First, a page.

Is PEX As Good As Copper?
Plastic pipes and copper have been around for a very long time for plumbing systems. However, in the past 35 years, PEX has been the most reliable in the US. The world is shifting focus to building more environmentally, and economically sustainable solutions and piping is one of them. Therefore, in comparing PEX vs Copper, the focus should be on economic, environmental, and social impact.
PEX VS Copper
The best piping system should support economic pillars to achieve a high level of profitability that supports business longer without negatively impacting the environment. In such a case, PEX emergences the best as it is cheaper to buy and cost less to install. Besides, PEX can last long in tough conditions as it is resistant to mineral build-up, and electrolysis does not affect it.
Note that under normal circumstance, copper will last long, but its vulnerability cuts down on longevity. For, instance, copper freezes easily and breaks calling for an expensive repair. This compromises on customer satisfaction and increases waste.
PEX has a less impact on the environment as compared to copper. According to a life cycle inventory (LCI) report, brass-PEX emits less greenhouse gas than all copper types. Learn below how each piping system impact on the environment.
Water And Energy Use
Plastic pipes save 15% of energy compared to copper. This is because as water travels along the copper pipes to the showerhead or sprout, it losses heat since the material is a conductor. But, PEX is non-conductor and insulated, thus requiring less energy to achieve the desired water temperature. Water is also wasted when it takes longer to heat. In this regard, copper pipes waste 32% of water than PEX pipes as per the LCI report.
Copper ore is mined from strip mines then extracted to get copper for making pipes. During such a process, finite natural resources are removed from the earth, contributing to a high percentage of waste in the US. Conversely, PEX is a by-product of natural gas or oil that is already mined for the main use of producing energy. Therefore, PEX is more environmental-friendly as it doesn’t require extraction for the sake of making pipes.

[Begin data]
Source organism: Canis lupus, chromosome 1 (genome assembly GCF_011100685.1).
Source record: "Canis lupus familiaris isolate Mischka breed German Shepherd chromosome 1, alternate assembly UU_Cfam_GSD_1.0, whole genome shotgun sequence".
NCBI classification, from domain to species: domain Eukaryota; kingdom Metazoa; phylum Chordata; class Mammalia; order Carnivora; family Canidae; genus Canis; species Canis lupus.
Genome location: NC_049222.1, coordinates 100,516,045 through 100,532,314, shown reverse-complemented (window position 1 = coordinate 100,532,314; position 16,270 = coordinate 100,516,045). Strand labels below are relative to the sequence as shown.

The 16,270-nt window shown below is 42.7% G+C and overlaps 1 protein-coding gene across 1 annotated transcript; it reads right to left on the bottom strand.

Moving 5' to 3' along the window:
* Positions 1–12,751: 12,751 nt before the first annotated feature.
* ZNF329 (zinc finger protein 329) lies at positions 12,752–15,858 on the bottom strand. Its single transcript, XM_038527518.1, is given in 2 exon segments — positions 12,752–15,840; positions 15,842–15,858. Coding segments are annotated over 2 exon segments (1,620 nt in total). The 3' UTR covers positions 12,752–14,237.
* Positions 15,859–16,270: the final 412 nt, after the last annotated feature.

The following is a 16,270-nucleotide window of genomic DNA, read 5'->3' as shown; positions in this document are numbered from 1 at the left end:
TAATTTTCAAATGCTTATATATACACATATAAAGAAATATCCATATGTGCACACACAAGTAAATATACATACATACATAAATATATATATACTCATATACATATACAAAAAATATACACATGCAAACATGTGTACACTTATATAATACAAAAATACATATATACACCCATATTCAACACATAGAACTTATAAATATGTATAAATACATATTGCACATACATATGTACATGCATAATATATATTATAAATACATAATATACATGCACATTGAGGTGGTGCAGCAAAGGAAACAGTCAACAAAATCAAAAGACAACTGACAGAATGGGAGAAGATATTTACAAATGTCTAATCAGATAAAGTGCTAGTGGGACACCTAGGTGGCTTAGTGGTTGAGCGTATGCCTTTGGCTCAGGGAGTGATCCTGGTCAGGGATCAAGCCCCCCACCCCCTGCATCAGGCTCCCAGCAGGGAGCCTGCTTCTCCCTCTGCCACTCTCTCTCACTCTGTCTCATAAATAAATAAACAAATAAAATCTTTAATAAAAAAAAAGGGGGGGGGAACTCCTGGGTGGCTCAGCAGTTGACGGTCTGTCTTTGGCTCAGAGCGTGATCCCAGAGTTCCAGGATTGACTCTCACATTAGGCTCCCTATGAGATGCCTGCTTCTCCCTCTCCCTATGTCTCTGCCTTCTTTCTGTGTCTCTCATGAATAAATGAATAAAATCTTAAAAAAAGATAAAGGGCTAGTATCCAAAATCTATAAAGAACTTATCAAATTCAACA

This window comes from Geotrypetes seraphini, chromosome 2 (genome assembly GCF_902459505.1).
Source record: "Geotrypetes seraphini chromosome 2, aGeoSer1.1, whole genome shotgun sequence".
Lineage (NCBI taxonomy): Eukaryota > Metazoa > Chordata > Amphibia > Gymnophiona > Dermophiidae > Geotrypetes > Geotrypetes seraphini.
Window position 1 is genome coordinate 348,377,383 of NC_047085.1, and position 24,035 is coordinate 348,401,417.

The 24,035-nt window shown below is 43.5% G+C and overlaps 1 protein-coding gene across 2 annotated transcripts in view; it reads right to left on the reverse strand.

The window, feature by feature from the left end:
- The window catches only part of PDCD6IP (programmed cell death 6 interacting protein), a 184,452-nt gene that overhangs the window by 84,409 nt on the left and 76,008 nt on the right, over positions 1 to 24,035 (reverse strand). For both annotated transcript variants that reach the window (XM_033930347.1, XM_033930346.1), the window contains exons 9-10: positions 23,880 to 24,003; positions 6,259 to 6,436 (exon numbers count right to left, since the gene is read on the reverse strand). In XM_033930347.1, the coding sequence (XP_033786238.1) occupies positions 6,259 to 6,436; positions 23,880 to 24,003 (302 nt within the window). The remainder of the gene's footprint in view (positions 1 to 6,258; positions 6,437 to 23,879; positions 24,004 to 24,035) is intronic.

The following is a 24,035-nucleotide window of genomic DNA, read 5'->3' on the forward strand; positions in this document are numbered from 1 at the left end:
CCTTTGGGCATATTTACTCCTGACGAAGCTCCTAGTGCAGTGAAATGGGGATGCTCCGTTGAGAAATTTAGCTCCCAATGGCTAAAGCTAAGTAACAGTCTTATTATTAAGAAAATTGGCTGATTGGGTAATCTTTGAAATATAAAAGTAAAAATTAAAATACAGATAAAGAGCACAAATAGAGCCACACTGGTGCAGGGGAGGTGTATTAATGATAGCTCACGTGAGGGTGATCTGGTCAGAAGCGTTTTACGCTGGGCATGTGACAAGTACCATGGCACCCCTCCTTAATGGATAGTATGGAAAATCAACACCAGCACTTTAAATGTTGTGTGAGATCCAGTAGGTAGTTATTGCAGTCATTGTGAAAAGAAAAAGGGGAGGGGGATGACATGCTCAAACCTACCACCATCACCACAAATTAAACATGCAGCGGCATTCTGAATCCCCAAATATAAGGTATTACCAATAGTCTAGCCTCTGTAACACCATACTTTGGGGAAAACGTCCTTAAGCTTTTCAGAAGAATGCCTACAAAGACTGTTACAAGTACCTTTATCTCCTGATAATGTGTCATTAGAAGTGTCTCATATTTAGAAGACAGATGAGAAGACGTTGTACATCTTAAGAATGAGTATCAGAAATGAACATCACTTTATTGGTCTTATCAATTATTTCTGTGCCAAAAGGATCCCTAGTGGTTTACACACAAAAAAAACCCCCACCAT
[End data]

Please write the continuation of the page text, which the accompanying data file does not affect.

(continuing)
Copper is recyclable as scraps can be melted and reused to make new pipes. PEX, on the other hand, cannot be recycled for reuse rather repurposed. Once the PEX no longer serves the plumbing system’s purpose, it can be ground and repurposed for traffic barriers, playground equipment, composite lumber, and more.
It takes less energy to manufacture PEX pipes, and the process has a less environmental impact. On the contrary, copper requires a lot of energy to process, thus, having great potential to cause global warming.
Social impact is considered when using the piping materials to check on their sustainability. PEX outperforms copper as it is cheaper and easy to install. Apart from that below are other reasons why PEX is better than copper in health and safety:
Health And Safety Or Piping Materials: PEX VS Copper
1. PEX is leach-, pit-, and mineral build-up resistant
2. Mechanical fitting is used to join PEX but copper needs soldiering that possess fire risk during installation
3. PEX system is approved for clean water application as it is NSF/CAN/ANSI 61 approved
4. Copper pipes can cause copper traces when it breaks down that has been linked to Alzheimer and heart disease
5. There is theft concern on copper pipes unlike the PEX types
6. PEX-B has a high degree of chlorine-resistance and guarantee of UV-resistance for 6 months
Is PEX Safe For Drinking Water?
PEX is safe for drinking water as it meets the NSF standards. Besides, it has been shown in many studies that PEX pose no health risk when used to pipe drinking water. However, water piped on PEX materials can have undesirable taste and odors when left there longer. This does not have any known health hazards, but, states such as California still ban its use.
From the foregoing discussion, PEX outperforms copper when installing the piping system in new constructions. It is cheaper, easy to install, and has a less negative economic, social and environmental impact. This is not to say copper has no place in the plumbing system; if you are looking for a long-lasting solution, it is the best option. Note that copper freezes and breaks easily, thus not good for cold regions.